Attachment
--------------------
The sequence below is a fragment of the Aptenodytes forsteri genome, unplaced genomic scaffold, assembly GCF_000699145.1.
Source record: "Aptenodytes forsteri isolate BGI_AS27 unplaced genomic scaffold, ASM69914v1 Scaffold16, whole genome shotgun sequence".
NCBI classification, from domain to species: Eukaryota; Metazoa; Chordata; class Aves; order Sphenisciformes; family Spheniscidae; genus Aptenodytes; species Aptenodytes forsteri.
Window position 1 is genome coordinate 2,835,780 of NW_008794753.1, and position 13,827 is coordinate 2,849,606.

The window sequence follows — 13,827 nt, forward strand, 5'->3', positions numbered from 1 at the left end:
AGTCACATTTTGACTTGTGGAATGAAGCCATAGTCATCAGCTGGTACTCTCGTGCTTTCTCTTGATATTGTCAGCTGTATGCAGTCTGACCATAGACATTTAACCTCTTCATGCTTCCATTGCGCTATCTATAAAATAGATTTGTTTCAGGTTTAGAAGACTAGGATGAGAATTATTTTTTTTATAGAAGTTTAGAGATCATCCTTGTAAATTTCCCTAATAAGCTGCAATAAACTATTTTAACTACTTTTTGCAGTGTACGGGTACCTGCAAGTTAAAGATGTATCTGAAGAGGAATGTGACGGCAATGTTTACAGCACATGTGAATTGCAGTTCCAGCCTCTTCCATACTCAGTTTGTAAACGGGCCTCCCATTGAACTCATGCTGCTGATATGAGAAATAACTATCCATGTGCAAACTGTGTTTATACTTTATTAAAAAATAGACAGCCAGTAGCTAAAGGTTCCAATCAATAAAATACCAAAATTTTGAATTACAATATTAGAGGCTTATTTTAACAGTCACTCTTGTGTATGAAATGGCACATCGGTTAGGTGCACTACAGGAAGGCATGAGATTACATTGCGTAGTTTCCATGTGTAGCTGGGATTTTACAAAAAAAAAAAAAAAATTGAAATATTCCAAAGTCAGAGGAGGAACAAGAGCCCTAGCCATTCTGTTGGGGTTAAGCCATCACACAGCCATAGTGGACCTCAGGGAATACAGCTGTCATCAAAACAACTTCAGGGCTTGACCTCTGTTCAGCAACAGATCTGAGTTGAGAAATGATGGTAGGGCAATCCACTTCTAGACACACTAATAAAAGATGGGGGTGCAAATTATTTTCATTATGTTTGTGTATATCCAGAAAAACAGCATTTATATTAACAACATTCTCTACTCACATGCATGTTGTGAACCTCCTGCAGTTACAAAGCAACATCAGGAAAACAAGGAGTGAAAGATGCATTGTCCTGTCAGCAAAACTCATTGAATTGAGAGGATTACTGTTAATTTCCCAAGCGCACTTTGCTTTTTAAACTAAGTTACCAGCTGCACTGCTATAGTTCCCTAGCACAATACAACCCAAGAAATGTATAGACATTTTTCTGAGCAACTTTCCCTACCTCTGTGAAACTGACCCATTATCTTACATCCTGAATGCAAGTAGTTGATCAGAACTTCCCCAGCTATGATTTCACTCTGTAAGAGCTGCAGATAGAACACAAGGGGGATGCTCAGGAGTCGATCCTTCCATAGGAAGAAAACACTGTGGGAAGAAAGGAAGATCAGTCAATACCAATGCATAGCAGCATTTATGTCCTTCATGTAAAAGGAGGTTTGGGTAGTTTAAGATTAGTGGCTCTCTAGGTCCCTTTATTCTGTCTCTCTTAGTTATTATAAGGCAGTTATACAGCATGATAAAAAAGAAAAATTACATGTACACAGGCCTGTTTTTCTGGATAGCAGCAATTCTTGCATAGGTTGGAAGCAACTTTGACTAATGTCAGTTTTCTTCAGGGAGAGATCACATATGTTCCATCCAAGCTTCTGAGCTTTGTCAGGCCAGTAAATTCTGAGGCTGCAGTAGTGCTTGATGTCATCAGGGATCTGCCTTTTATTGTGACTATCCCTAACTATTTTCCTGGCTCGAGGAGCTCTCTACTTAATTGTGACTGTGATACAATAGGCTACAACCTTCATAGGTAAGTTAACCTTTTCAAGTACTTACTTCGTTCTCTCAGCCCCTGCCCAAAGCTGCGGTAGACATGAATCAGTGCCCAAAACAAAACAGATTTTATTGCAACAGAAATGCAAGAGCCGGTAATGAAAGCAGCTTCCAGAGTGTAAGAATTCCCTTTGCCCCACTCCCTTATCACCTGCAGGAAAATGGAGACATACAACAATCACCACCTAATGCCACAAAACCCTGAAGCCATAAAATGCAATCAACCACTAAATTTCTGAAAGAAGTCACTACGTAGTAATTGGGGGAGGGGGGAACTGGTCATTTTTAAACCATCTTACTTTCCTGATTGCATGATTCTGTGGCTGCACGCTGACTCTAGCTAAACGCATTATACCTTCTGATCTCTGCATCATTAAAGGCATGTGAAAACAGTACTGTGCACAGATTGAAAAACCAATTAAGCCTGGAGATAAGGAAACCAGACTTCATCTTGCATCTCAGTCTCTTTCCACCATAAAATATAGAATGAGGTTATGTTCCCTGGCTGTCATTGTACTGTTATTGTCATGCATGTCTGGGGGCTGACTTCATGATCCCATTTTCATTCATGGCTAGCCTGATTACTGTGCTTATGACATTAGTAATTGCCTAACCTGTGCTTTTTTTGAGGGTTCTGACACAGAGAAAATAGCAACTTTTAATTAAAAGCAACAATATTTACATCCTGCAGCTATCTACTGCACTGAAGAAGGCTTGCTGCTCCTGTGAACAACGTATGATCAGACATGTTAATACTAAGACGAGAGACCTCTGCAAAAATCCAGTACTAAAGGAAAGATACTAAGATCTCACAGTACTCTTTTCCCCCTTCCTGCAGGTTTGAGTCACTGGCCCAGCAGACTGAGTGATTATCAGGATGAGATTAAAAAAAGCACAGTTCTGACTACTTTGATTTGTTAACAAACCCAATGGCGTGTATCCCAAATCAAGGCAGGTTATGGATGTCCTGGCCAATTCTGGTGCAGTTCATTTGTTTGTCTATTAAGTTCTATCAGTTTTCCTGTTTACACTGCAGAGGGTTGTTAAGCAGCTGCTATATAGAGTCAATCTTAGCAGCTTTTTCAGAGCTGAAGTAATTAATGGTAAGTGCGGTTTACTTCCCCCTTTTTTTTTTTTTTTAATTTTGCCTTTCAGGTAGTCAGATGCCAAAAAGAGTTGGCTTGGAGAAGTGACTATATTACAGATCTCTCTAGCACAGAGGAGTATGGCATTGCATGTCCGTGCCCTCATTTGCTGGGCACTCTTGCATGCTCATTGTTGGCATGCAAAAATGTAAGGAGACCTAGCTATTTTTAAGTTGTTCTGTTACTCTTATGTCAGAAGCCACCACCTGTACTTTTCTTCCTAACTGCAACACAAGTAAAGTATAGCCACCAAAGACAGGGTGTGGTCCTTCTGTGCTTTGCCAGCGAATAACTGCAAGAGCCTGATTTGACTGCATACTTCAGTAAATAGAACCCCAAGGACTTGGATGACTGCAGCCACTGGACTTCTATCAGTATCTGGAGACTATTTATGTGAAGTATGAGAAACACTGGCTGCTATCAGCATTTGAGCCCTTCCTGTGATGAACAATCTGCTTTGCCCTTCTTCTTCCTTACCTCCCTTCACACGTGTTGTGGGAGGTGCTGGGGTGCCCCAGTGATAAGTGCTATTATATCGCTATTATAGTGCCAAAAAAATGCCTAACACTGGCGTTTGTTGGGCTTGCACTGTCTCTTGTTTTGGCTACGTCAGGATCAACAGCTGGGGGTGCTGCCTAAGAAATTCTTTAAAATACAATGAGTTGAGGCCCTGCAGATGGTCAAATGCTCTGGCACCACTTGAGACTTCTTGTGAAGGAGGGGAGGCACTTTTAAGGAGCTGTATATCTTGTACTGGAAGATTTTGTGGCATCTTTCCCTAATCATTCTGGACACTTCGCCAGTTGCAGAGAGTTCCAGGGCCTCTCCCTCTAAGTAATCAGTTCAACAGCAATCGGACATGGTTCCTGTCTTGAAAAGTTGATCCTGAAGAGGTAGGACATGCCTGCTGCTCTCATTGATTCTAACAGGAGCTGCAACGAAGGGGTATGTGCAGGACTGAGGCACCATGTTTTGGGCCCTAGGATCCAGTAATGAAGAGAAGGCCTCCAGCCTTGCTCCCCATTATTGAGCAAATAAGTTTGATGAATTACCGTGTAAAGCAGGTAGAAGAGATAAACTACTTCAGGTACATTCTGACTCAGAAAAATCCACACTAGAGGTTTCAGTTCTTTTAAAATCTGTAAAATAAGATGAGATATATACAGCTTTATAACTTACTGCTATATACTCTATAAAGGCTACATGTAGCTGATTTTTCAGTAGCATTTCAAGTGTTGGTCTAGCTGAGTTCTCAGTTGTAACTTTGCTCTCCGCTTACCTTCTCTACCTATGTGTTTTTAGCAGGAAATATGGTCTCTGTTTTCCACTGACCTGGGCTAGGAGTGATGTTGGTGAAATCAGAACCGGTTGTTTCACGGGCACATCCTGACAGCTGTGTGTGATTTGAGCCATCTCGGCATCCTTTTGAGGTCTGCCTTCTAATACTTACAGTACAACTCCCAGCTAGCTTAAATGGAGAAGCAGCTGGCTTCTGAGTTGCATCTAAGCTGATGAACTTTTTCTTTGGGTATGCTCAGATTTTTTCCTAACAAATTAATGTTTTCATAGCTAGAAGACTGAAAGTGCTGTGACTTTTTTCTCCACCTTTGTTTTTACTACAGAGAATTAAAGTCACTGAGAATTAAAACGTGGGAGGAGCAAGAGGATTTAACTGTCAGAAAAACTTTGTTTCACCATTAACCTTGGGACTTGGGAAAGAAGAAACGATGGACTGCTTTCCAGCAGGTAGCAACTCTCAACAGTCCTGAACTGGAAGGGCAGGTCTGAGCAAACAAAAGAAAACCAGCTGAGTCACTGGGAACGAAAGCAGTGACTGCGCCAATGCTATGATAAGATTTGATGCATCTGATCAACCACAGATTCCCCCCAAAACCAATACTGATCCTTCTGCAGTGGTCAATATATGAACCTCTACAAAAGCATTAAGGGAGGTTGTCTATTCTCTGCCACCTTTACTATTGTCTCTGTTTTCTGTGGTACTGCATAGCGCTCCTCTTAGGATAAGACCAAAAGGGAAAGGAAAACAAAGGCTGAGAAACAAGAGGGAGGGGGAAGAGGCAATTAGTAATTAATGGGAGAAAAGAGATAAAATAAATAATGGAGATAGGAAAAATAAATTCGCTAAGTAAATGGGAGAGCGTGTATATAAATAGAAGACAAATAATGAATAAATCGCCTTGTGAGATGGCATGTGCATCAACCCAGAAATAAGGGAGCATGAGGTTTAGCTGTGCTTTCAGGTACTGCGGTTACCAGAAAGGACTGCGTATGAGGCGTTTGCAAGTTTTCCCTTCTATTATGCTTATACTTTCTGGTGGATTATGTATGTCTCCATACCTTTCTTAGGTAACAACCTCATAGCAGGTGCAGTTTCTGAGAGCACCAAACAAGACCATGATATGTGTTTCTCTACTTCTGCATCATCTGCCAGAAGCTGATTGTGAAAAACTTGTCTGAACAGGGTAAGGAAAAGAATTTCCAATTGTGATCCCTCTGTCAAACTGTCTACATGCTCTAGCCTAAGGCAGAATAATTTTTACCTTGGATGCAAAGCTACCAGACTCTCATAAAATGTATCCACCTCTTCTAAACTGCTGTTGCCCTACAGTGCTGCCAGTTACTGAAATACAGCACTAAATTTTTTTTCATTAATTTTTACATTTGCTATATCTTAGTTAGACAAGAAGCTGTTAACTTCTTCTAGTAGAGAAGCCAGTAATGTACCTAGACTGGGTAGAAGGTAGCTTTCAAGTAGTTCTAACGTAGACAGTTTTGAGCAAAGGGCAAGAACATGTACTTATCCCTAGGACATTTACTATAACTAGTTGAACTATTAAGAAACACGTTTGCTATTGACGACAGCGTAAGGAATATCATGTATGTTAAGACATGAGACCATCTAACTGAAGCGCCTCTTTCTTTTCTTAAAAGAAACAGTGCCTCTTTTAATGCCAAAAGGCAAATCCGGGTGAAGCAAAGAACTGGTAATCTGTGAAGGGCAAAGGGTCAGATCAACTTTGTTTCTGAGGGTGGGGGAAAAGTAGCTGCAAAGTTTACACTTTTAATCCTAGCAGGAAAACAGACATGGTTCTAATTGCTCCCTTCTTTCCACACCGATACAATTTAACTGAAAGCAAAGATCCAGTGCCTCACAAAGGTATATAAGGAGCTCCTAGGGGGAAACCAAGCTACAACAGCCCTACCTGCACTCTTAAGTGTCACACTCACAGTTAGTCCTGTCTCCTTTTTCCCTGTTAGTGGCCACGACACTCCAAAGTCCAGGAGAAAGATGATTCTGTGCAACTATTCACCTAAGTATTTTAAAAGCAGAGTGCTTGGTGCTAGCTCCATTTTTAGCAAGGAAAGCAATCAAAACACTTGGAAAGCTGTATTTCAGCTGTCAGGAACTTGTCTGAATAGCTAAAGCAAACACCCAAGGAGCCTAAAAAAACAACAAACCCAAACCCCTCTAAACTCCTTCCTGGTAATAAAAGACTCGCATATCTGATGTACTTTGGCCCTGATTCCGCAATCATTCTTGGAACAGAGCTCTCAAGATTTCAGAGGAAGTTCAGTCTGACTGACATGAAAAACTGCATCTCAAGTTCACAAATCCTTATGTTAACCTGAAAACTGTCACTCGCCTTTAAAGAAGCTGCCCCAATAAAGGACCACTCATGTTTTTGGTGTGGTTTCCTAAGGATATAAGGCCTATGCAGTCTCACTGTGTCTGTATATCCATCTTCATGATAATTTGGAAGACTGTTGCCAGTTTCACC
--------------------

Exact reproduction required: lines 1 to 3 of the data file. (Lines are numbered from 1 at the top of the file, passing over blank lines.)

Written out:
The sequence below is a fragment of the Aptenodytes forsteri genome, unplaced genomic scaffold, assembly GCF_000699145.1.
Source record: "Aptenodytes forsteri isolate BGI_AS27 unplaced genomic scaffold, ASM69914v1 Scaffold16, whole genome shotgun sequence".
NCBI classification, from domain to species: Eukaryota; Metazoa; Chordata; class Aves; order Sphenisciformes; family Spheniscidae; genus Aptenodytes; species Aptenodytes forsteri.